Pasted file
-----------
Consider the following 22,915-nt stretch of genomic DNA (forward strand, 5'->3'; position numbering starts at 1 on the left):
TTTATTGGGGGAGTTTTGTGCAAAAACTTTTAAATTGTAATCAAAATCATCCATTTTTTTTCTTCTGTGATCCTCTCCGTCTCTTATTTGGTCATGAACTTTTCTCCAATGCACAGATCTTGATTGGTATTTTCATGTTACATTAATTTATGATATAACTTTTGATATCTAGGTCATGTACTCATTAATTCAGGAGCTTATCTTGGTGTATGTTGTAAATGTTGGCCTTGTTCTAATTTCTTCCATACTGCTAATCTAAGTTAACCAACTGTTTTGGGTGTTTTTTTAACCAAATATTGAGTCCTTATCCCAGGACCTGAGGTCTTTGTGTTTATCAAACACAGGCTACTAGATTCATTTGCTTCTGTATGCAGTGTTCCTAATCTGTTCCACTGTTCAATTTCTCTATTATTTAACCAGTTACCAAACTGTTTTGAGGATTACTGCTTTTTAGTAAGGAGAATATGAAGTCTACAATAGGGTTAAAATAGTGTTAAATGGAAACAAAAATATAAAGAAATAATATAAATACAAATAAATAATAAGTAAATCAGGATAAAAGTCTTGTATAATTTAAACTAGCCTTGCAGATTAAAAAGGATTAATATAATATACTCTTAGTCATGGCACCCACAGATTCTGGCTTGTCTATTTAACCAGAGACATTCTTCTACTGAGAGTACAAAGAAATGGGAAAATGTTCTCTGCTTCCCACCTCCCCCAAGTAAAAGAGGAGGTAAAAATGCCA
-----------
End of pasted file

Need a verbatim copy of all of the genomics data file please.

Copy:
Consider the following 22,915-nt stretch of genomic DNA (forward strand, 5'->3'; position numbering starts at 1 on the left):
TTTATTGGGGGAGTTTTGTGCAAAAACTTTTAAATTGTAATCAAAATCATCCATTTTTTTTCTTCTGTGATCCTCTCCGTCTCTTATTTGGTCATGAACTTTTCTCCAATGCACAGATCTTGATTGGTATTTTCATGTTACATTAATTTATGATATAACTTTTGATATCTAGGTCATGTACTCATTAATTCAGGAGCTTATCTTGGTGTATGTTGTAAATGTTGGCCTTGTTCTAATTTCTTCCATACTGCTAATCTAAGTTAACCAACTGTTTTGGGTGTTTTTTTAACCAAATATTGAGTCCTTATCCCAGGACCTGAGGTCTTTGTGTTTATCAAACACAGGCTACTAGATTCATTTGCTTCTGTATGCAGTGTTCCTAATCTGTTCCACTGTTCAATTTCTCTATTATTTAACCAGTTACCAAACTGTTTTGAGGATTACTGCTTTTTAGTAAGGAGAATATGAAGTCTACAATAGGGTTAAAATAGTGTTAAATGGAAACAAAAATATAAAGAAATAATATAAATACAAATAAATAATAAGTAAATCAGGATAAAAGTCTTGTATAATTTAAACTAGCCTTGCAGATTAAAAAGGATTAATATAATATACTCTTAGTCATGGCACCCACAGATTCTGGCTTGTCTATTTAACCAGAGACATTCTTCTACTGAGAGTACAAAGAAATGGGAAAATGTTCTCTGCTTCCCACCTCCCCCAAGTAAAAGAGGAGGTAAAAATGCCA